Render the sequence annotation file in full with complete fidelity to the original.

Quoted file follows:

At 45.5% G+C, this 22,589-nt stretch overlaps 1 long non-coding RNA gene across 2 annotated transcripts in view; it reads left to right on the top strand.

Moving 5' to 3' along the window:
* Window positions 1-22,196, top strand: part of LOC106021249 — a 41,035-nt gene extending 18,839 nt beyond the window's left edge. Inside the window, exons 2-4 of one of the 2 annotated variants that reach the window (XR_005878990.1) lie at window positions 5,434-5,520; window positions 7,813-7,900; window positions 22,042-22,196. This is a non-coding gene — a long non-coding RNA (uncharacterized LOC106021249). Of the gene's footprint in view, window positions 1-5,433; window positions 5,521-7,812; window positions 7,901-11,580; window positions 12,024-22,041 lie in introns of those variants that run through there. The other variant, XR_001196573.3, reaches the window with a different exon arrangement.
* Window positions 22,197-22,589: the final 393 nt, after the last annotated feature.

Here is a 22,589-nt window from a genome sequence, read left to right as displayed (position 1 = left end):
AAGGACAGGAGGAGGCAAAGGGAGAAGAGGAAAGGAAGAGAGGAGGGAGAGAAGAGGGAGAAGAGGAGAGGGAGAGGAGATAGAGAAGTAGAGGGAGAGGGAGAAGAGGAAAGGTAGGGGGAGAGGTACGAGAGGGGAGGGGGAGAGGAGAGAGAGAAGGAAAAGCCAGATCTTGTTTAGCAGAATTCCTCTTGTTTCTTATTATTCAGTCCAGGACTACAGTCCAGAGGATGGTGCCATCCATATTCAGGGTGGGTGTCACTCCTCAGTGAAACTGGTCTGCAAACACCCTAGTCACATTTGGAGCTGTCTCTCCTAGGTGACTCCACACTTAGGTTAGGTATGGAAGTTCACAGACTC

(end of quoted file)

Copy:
At 45.5% G+C, this 22,589-nt stretch overlaps 1 long non-coding RNA gene across 2 annotated transcripts in view; it reads left to right on the top strand.

Moving 5' to 3' along the window:
* Window positions 1-22,196, top strand: part of LOC106021249 — a 41,035-nt gene extending 18,839 nt beyond the window's left edge. Inside the window, exons 2-4 of one of the 2 annotated variants that reach the window (XR_005878990.1) lie at window positions 5,434-5,520; window positions 7,813-7,900; window positions 22,042-22,196. This is a non-coding gene — a long non-coding RNA (uncharacterized LOC106021249). Of the gene's footprint in view, window positions 1-5,433; window positions 5,521-7,812; window positions 7,901-11,580; window positions 12,024-22,041 lie in introns of those variants that run through there. The other variant, XR_001196573.3, reaches the window with a different exon arrangement.
* Window positions 22,197-22,589: the final 393 nt, after the last annotated feature.

Here is a 22,589-nt window from a genome sequence, read left to right as displayed (position 1 = left end):
AAGGACAGGAGGAGGCAAAGGGAGAAGAGGAAAGGAAGAGAGGAGGGAGAGAAGAGGGAGAAGAGGAGAGGGAGAGGAGATAGAGAAGTAGAGGGAGAGGGAGAAGAGGAAAGGTAGGGGGAGAGGTACGAGAGGGGAGGGGGAGAGGAGAGAGAGAAGGAAAAGCCAGATCTTGTTTAGCAGAATTCCTCTTGTTTCTTATTATTCAGTCCAGGACTACAGTCCAGAGGATGGTGCCATCCATATTCAGGGTGGGTGTCACTCCTCAGTGAAACTGGTCTGCAAACACCCTAGTCACATTTGGAGCTGTCTCTCCTAGGTGACTCCACACTTAGGTTAGGTATGGAAGTTCACAGACTC